Sports Podiatrist: Troublesome Injuries Runners May Acquire
Whether you are an amateur or a professional runner, proper stretching and preparation exercises before taking on the track are mandatory to prevent the risk of strained muscles and bodily harm. Nevertheless, nobody is immune to injuries, and even the most seasoned athletes will develop sports injuries at one time or another. Knowing what you may be at risk of, though, makes you better placed at knowing what injury you have and figuring whether you should see a podiatrist post haste. It should be noted that any foot injury that plagues you with chronic pain should be attended to by a health professional. So what are some of the troublesome injuries that runners may acquire?
This type of foot injury occurs when the bottom of your foot has become inflamed. It is one of the most common sports injuries affecting the foot as it comes about due to overuse of the feet. If you have developed plantar fasciitis, one of the common symptoms that you will experience is a sharp pain radiating from the heel of your foot. The intensity can range to mild discomfort to sharp jolts depending on how extensive the inflammation is.
Plantar fasciitis is common in people who will over train but can also come about if you are running without adequate support in your footwear. Your podiatrist would probably recommend laying off the training for a while so that the tissues in your foot get a chance to recuperate. You may also want to consider investing in orthotic inserts that would ensure your feet are securely supported when engaging in your running activities.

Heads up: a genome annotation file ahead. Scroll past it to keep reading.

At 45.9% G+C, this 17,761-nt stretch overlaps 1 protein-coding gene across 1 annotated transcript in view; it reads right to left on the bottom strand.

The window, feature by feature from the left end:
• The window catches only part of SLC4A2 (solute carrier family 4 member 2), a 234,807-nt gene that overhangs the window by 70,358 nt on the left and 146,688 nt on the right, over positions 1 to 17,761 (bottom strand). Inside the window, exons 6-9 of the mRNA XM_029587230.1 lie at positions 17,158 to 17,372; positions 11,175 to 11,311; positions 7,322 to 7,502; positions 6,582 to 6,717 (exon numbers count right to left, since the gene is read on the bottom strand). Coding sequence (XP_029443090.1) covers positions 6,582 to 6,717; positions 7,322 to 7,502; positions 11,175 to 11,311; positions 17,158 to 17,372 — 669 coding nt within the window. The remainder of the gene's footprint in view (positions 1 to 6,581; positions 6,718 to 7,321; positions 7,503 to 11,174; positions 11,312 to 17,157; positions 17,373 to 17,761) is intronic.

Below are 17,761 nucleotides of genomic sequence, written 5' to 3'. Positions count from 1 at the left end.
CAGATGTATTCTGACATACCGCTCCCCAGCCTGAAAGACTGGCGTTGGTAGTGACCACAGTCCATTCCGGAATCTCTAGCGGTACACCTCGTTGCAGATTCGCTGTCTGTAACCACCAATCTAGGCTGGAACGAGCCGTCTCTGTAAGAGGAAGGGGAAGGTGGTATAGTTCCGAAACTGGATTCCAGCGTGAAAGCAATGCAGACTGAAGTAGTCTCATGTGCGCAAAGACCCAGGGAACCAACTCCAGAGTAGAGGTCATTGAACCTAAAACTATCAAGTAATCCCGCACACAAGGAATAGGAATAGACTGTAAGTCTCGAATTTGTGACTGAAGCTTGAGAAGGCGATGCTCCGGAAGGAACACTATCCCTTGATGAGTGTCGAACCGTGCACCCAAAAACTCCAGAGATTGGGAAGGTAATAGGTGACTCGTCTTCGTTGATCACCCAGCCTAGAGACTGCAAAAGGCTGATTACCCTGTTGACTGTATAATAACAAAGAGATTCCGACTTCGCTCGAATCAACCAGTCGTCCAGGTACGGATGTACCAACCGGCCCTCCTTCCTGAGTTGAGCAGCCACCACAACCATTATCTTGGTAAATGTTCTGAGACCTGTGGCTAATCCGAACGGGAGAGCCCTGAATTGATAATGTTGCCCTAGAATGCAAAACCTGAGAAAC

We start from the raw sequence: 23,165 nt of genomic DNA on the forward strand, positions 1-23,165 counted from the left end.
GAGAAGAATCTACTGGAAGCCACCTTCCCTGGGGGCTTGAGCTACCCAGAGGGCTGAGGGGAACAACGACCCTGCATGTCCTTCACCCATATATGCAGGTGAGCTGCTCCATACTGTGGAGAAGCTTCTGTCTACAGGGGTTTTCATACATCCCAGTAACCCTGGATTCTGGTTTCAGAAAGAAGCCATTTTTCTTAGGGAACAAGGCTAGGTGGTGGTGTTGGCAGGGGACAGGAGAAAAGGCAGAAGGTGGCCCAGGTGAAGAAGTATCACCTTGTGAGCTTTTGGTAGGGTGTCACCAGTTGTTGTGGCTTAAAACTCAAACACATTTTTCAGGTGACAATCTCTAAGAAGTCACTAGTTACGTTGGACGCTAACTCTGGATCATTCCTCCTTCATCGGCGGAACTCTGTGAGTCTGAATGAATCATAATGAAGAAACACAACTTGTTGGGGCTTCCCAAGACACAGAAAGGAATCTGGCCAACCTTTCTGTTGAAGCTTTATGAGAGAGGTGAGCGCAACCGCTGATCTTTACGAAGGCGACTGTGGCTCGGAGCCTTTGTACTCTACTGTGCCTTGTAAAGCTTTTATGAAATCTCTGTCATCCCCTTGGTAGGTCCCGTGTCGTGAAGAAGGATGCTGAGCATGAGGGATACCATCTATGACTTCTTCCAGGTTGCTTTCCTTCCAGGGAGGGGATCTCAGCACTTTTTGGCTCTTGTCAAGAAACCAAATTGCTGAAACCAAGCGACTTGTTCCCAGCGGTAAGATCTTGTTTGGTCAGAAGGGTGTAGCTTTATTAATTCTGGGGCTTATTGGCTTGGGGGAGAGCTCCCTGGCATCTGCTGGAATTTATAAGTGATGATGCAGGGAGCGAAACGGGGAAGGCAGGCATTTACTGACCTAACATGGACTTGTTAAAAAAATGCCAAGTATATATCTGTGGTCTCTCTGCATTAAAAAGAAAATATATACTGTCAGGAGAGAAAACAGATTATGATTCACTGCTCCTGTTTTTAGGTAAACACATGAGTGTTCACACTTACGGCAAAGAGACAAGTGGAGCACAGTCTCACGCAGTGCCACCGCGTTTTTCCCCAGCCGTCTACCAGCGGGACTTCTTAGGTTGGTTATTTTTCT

This type of foot injury is also referred to as Achilles heel. When you develop Achilles tendinitis, it means that your Achilles tendon, which is located at the back of your foot, has become inflamed. However, the pain will not be limited to your heel, as you will probably also experience it in your lower leg and possibly your calf muscle. The reason for this radiating pain is that the inflammation will affect the band of tissues that connect the calf to the Achilles, hence making the entire lower leg tender. Achilles tendinitis can also be accompanied by swelling, and some individuals may even be unable to use the affected foot for simple tasks such as walking.
There are different reasons why you may develop Achilles tendinitis. A common culprit of this injury is tight muscles in your lower leg, leading you to strain your foot. Achilles heel can also be caused by wearing import shoes while running and training, failure to engage instructing exercises and more.